Yet another voice chimes in on the Brookings Institute Report

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Steve Miller also has chimed in on the brouhaha over Brookings, which I posted about earlier. More to the point, he touches on something that we all should be thinking about:

Our entire industry is threatened by a much bigger issue right now. Major corporations in many industries are seriously questioning the value of exhibitions. Corporations who represent the top 20% of our exhibiting universe in expenditures are tiring of our industry’s own Perfect Storm – high costs, the hassle factor, and lack of ROI. The voice of discontent grows louder each day. Exhibitions aren’t the 800-pound gorilla anymore.
This situation is a lot more dangerous to our future than the Brookings report. The problem is it’s more like a tapeworm inside our world. We can’t see it and it’s eating us from the inside out. If we don’t band together and solve this problem well, I can guess the result.
And this crystal ball isn't blurry

Maybe the days of giant monster shows are coming to an end, at least in some sectors. I don't know. I do know that the exhibitors at the 1st Annual Pharmaceutical Meeting Planners Forum, which Medical Meetings cosponsored with The Center for Business Intelligence, walked away very, very happy. Maybe it was because it was so niched to a highly desirable audience; maybe it was because, even though we didn't have dedicated exhibit hours, we drove people there for every possible break. Maybe it was because the exhibitors really went all out to learn about pharmaceutical meeting planners' specific needs, attending the conference sessions in large numbers. I don't know. But it worked. Maybe the future of trade shows isn't so much a huge, diversified mega-showcase. Maybe it's smaller, and more specialized, and more vertical. Were I an exhibitor, that's where I'd be spending my money, anyway.

Take it away, Rich! I know you'll have lots more to say about this than I do.

Steve Miller also has chimed in on the brouhaha over Brookings, which I posted about earlier. More to the point, he touches on something that we all should be thinking about:

Our entire industry is threatened by a much bigger issue right now. Major corporations in many industries are seriously questioning the value of exhibitions. Corporations who represent the top 20% of our exhibiting universe in expenditures are tiring of our industry’s own Perfect Storm – high costs, the hassle factor, and lack of ROI. The voice of discontent grows louder each day. Exhibitions aren’t the 800-pound gorilla anymore.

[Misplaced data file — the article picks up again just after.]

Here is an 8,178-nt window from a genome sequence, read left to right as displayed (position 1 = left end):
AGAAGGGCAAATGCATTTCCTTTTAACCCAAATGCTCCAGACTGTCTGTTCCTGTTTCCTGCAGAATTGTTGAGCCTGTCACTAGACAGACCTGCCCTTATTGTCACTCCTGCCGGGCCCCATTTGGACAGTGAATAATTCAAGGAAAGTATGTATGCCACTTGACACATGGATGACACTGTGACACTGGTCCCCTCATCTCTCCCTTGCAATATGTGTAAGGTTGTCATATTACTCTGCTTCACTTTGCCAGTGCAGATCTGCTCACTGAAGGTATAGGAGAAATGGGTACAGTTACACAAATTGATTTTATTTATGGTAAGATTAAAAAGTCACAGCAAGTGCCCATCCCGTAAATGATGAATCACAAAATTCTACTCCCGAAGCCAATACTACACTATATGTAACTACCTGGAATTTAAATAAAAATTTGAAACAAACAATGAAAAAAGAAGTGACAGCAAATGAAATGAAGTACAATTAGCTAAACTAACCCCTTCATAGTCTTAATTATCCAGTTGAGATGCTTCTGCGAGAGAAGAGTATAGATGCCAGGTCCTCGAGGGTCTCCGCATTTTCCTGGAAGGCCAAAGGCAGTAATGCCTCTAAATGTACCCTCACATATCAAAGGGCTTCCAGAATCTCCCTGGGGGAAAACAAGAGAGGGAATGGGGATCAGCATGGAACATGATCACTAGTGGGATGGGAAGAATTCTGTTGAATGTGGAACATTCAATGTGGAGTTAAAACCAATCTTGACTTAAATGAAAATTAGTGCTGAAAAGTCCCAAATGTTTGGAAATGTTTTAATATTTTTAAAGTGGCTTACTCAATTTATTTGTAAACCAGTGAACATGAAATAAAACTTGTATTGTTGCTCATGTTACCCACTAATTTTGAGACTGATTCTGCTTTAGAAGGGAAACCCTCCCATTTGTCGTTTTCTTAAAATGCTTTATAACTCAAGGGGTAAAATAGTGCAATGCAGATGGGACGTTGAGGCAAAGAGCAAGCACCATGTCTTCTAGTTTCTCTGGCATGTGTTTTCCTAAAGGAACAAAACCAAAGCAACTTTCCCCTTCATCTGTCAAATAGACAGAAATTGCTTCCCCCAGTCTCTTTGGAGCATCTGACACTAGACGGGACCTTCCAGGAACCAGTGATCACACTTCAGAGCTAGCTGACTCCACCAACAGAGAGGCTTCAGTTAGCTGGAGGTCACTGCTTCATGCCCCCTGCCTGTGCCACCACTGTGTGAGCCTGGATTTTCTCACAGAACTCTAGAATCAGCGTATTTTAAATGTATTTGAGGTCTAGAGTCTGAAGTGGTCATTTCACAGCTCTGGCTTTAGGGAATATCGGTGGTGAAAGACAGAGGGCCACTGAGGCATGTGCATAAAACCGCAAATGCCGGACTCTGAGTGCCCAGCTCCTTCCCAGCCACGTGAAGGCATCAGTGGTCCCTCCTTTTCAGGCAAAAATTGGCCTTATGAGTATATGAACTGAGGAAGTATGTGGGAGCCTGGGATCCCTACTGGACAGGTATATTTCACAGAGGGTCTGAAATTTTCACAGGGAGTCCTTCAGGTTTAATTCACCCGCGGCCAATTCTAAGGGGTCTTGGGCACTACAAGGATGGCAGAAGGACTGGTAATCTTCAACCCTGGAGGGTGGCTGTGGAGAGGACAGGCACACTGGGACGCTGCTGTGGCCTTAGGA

This situation is a lot more dangerous to our future than the Brookings report. The problem is it’s more like a tapeworm inside our world. We can’t see it and it’s eating us from the inside out. If we don’t band together and solve this problem … well, I can guess the result.
And this crystal ball isn't blurry

Maybe the days of giant monster shows are coming to an end, at least in some sectors. I don't know. I do know that the exhibitors at the 1st Annual Pharmaceutical Meeting Planners ForumMedical MeetingsThe Center for Business Intelligence, walked away very, very happy. Maybe it was because it was so niched to a highly desirable audience; maybe it was because, even though we didn't have dedicated exhibit hours, we drove people there for every possible break. Maybe it was because the exhibitors really went all out to learn about pharmaceutical meeting planners' specific needs, attending the conference sessions in large numbers. I don't know. But it worked. Maybe the future of trade shows isn't so much a huge, diversified mega-showcase. Maybe it's smaller, and more specialized, and more vertical. Were I an exhibitor, that's where I'd be spending my money, anyway.

Take it away, Rich! I know you'll have lots more to say about this than I do.

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